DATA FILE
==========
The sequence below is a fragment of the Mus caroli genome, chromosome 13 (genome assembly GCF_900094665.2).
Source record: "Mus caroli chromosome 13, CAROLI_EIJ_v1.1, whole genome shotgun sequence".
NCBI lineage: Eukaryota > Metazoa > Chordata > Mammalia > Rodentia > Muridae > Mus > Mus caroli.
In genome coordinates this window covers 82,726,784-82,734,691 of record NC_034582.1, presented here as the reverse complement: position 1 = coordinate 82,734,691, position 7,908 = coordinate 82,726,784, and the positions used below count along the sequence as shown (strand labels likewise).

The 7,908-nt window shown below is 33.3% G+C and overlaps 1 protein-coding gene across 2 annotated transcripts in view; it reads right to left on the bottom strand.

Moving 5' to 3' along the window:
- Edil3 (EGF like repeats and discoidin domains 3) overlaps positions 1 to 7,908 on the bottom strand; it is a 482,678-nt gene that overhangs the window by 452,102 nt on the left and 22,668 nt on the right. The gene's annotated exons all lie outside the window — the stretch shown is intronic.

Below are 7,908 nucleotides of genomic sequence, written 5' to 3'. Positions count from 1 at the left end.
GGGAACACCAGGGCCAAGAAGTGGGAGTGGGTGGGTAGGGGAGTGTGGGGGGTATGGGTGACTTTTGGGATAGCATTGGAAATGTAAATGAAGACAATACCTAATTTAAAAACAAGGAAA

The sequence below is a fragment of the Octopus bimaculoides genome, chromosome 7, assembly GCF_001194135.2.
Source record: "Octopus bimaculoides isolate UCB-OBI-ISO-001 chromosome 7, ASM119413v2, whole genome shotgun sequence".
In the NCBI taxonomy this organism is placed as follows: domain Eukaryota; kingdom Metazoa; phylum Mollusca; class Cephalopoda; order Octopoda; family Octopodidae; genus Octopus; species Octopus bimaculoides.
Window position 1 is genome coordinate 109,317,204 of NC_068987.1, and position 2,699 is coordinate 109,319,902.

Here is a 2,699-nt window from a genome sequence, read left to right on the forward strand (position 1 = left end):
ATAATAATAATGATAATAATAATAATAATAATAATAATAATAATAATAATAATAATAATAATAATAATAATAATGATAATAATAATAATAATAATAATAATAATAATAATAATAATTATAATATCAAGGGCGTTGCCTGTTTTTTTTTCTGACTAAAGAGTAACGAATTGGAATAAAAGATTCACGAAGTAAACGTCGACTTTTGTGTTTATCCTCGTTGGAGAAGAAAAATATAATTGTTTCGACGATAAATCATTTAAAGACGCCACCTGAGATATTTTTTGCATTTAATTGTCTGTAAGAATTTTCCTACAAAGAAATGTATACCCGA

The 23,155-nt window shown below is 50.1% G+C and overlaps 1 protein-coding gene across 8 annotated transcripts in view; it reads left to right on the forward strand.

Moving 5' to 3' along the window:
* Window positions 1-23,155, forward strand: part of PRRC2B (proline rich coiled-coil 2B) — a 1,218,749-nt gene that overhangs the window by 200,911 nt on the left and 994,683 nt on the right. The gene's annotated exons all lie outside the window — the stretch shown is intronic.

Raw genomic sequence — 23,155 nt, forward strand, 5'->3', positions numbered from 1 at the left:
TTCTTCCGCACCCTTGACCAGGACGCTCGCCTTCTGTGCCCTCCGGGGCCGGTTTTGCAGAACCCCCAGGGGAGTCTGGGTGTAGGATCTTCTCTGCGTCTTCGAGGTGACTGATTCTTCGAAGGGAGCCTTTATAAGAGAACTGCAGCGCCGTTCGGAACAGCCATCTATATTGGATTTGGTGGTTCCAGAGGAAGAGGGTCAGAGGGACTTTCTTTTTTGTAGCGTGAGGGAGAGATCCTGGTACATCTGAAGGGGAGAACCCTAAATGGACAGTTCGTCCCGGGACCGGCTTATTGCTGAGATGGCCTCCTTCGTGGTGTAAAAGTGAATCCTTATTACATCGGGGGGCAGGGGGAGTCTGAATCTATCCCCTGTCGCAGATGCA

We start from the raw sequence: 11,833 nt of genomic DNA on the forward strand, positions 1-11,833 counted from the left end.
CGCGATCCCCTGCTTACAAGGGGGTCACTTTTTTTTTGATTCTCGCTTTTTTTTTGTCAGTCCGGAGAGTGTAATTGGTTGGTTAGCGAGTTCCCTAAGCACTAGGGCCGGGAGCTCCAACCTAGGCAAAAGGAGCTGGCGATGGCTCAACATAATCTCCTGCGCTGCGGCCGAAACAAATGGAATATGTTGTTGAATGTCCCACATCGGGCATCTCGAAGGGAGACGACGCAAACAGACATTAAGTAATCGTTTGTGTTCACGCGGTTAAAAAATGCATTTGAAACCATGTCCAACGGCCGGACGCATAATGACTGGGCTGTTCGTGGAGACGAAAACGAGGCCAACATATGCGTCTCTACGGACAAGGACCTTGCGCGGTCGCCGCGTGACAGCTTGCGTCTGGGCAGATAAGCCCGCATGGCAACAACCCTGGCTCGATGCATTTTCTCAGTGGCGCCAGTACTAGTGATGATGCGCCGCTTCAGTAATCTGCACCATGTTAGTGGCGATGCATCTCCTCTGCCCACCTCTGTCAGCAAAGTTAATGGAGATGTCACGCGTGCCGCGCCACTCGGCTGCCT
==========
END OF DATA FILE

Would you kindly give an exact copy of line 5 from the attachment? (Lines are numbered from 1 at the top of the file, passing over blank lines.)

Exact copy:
The 7,908-nt window shown below is 33.3% G+C and overlaps 1 protein-coding gene across 2 annotated transcripts in view; it reads right to left on the bottom strand.